William and Alice Allpress married in 1907 and had 10 children together: Alice Mary, Jessie, Nellie, Eva, William Alfred, Harry, Betty, Gladys, Vera and John. They lived in Lambeth up until 1941, when, for fear of the Blitz, the family moved to Wimbledon.
Jessie’s wedding to Henry Spicer, 4 April 1936. Two of Jessie’s bridesmaids were her sisters Nellie and Eva. Parents William and Alice are on the right of the photograph. Jessie and Henry had a son, Colin, in 1938.
Several of the Allpresses remained in the family home during the war. Often, during the Blitz, they would all have to squeeze into the family's Anderson shelter together. Pictured here are Eva, William, John, Alice, Betty and Nellie Allpress.
Bill married May Wood on 6 December 1941. Bill’s eldest sister Alice Mary was married to May’s brother, Richard. Bill’s brother Harry took leave from the Army to attend the wedding. Parents William and Alice are to the left of the couple.
Cyril was an old family friend of the Allpresses and married Betty in 1946. Pictured left to right are Nellie, Cyril, Betty, Colin (Jessie’s son), Eva and Jessie.
John Allpress took this photograph of a family outing. Pictured left to right are Renee Allpress (John’s wife), Alice, Michael (Harry Allpress's son), Thelma Allpress (Harry’s wife), William and Harry with his daughter Carolyn.
Through the eyes of the Allpress family, A Family in Wartime tells the story of how ordinary people braved the challenges of life on the home front during the Second World War.
Tracing their journey through this time of uncertainty, the exhibition looks at how the Allpresses adapted to rationing, regular air raids and evacuation.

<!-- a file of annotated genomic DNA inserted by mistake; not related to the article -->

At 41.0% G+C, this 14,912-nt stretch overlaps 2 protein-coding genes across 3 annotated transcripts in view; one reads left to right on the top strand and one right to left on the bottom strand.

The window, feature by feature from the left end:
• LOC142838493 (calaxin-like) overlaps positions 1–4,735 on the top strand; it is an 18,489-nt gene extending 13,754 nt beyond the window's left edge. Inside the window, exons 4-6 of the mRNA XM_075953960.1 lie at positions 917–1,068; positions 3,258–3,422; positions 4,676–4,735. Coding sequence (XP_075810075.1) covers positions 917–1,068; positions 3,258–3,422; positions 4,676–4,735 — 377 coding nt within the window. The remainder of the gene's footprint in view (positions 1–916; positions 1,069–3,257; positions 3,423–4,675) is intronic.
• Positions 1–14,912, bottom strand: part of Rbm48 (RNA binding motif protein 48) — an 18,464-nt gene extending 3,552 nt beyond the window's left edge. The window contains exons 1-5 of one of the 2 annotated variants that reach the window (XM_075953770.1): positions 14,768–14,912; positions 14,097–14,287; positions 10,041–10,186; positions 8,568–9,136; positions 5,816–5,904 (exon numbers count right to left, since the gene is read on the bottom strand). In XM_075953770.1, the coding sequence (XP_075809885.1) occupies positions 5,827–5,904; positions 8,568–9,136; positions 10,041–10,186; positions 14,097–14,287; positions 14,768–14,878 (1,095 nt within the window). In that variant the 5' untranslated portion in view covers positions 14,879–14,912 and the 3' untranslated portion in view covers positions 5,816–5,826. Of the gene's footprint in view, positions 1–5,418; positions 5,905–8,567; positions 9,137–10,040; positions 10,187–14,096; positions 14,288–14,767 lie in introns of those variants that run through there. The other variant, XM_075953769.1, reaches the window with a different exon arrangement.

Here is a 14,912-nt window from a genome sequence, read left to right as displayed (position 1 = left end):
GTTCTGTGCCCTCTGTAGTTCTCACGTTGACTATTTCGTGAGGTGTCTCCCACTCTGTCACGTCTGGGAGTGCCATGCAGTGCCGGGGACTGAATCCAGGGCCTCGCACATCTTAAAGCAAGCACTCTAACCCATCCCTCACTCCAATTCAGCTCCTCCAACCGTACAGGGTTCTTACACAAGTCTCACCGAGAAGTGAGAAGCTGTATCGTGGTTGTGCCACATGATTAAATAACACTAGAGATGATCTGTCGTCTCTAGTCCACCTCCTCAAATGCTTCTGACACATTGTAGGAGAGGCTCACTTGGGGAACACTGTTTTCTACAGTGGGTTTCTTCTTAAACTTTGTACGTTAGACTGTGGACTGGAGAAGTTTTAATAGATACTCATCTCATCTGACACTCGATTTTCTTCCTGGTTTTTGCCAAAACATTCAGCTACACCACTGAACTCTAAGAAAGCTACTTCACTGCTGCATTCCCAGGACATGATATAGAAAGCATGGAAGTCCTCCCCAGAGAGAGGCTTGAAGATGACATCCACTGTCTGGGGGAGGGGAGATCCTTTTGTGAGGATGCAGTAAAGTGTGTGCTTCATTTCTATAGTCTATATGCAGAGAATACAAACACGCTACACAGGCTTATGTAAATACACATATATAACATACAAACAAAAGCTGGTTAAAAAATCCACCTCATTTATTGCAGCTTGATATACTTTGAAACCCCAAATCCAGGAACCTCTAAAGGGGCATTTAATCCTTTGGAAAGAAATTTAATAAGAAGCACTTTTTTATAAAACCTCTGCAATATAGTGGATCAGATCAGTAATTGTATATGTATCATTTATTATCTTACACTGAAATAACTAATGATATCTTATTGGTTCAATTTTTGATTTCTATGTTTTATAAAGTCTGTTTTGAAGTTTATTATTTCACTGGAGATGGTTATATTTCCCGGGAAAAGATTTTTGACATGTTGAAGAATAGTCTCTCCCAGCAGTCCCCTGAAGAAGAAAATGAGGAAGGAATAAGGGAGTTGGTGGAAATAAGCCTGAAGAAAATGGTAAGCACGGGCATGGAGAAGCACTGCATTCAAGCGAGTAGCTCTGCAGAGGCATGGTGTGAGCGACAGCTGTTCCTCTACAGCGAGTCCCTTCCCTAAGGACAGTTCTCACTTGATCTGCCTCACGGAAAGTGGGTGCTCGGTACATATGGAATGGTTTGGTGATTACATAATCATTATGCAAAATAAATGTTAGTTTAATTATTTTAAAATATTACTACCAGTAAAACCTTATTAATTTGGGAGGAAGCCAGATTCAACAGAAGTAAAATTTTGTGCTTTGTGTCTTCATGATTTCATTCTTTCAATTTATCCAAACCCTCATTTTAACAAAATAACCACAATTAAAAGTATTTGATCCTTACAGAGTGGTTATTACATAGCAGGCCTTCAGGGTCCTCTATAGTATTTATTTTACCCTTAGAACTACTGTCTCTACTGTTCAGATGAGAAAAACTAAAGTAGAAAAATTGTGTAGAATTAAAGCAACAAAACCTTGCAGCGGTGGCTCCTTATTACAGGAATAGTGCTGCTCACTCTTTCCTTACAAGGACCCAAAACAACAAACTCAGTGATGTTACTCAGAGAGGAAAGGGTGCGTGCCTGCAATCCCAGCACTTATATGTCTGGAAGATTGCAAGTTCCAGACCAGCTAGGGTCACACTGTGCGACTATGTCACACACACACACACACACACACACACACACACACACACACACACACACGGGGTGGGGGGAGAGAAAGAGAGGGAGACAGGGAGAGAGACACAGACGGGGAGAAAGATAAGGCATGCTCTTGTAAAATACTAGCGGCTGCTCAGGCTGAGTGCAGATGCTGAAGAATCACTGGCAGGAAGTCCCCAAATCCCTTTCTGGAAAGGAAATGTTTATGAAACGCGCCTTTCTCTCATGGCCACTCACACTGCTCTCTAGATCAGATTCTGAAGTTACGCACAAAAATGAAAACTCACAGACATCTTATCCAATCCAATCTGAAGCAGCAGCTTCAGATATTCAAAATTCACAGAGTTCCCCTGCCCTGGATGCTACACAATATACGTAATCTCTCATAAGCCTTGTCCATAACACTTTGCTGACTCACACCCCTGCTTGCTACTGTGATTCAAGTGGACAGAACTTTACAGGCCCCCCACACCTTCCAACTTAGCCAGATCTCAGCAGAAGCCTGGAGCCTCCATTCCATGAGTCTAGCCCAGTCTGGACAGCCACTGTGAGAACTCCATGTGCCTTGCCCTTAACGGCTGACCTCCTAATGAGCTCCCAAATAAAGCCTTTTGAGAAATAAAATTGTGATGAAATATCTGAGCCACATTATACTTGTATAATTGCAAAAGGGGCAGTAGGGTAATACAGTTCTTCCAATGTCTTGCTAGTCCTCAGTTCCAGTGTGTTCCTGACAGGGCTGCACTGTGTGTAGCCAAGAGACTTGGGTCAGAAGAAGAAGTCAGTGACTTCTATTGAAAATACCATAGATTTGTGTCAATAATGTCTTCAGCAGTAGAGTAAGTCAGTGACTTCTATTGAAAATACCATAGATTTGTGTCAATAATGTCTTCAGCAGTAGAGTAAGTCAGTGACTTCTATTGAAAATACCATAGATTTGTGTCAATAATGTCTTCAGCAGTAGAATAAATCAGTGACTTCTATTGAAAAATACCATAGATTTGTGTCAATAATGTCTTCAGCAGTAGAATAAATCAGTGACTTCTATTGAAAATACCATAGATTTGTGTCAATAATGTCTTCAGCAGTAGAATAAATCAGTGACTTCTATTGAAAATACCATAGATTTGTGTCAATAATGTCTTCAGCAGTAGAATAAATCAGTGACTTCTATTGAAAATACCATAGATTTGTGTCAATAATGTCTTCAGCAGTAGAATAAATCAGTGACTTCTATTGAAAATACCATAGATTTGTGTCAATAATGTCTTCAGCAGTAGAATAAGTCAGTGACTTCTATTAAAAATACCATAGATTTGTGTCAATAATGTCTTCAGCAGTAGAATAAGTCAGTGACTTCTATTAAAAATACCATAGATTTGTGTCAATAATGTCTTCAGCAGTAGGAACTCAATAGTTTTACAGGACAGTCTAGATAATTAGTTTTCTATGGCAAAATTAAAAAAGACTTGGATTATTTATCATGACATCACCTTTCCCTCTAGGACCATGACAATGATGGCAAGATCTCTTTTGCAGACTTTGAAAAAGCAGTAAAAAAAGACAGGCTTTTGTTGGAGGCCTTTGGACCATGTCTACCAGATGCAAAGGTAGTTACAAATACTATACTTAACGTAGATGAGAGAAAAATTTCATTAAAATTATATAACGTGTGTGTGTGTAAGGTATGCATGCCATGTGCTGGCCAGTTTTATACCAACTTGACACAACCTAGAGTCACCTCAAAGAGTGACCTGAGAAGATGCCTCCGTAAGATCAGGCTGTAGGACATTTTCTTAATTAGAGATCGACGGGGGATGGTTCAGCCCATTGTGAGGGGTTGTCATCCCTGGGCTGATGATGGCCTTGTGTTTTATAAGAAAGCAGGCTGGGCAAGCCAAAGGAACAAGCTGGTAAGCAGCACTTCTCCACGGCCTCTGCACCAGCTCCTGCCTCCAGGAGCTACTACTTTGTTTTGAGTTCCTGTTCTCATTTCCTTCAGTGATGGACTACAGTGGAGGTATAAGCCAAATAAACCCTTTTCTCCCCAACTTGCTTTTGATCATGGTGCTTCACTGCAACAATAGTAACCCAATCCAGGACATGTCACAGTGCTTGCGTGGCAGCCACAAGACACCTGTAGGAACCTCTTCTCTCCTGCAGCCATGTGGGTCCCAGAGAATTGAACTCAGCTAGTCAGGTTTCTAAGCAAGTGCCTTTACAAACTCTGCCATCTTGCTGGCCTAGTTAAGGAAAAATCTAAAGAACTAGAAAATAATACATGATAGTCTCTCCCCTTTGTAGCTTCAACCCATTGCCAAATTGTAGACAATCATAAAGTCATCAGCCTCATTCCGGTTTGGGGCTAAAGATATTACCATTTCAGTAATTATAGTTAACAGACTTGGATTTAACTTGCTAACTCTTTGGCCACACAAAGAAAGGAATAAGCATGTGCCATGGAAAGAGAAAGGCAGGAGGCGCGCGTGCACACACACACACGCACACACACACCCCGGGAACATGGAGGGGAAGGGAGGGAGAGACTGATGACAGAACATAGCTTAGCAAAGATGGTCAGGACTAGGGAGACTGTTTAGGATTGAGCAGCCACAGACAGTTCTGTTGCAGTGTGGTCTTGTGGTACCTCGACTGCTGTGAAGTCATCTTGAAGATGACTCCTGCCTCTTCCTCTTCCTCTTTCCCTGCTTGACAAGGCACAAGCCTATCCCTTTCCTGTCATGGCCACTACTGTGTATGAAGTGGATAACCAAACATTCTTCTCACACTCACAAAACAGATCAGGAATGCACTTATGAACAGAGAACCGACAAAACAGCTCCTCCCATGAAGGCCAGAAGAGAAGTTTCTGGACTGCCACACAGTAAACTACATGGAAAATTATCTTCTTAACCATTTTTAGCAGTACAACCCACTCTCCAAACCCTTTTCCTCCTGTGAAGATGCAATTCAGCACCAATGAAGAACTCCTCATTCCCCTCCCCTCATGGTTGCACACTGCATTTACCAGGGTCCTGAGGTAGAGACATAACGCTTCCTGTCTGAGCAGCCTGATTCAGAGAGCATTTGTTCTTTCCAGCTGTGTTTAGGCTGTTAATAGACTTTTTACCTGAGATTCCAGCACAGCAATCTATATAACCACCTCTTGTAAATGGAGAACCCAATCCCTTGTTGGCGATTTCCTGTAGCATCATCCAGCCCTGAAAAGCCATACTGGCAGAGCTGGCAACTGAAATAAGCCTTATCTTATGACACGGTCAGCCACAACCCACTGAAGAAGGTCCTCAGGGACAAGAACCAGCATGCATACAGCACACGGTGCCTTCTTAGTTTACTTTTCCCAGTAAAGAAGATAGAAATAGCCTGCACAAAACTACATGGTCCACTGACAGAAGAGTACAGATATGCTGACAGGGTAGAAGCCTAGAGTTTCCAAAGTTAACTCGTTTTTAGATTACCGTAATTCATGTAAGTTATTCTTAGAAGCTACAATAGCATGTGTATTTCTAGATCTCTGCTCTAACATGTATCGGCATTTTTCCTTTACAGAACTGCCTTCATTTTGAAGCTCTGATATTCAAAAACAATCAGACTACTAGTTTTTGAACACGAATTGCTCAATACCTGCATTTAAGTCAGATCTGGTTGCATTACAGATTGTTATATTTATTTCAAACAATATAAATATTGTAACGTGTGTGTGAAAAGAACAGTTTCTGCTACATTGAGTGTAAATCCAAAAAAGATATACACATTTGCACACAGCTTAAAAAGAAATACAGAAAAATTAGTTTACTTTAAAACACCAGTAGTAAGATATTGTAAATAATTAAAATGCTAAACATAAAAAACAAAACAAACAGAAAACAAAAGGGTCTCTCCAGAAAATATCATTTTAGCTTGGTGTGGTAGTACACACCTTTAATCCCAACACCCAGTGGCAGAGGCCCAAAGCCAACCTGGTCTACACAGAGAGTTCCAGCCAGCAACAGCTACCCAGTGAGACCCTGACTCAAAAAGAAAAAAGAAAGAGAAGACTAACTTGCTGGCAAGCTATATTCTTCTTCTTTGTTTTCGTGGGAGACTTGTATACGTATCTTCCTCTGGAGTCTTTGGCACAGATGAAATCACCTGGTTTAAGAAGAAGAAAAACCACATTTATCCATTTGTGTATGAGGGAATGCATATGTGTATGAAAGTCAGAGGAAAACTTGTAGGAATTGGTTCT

Personal photographs and interviews with family members help chronicle the Allpresses' wartime experiences as well as their lives in post-war Britain.
A highlight of the exhibition is a model of the Allpress family home. The model house includes taped windows, an Anderson shelter in the back garden and even a bomb disposal kit, and shows how life at home changed during the Second World War.
Families can discover more about life at home in wartime Britain. A range of films, interviews and radio broadcasts portray how the Second World War radically changed the lives of a generation.
This free exhibition tells the story of how ordinary people braved the challenges of life at home during the Second World War through the eyes of the Allpress family, who lived in Stockwell, London.
The Allpress family had to cope with rationing, evacuation, war work and events such as the London Blitz and VE Day, which shaped everyday life and the story of a nation.
Featuring a model house of the Allpress family home as well as photos and interviews A Family in Wartime brings this time of courage, duty and determination vividly to life.
Explore a recreation of an Anderson shelter, scan the airwaves for radio shows from the archives and discover more about life in wartime Britain through film, iconic posters and paintings from our collections in A Family in Wartime.
In partnership with American Express®
Information for Families
A Family in Wartime is suitable for children of all ages with parental supervision. Take a look at some of our post-visit ideas for families.
Resources for Teachers
A Family in Wartime supports learning for Key Stage 2 as well as Key Stage 3 and GCSE. Find out more about information for school groups.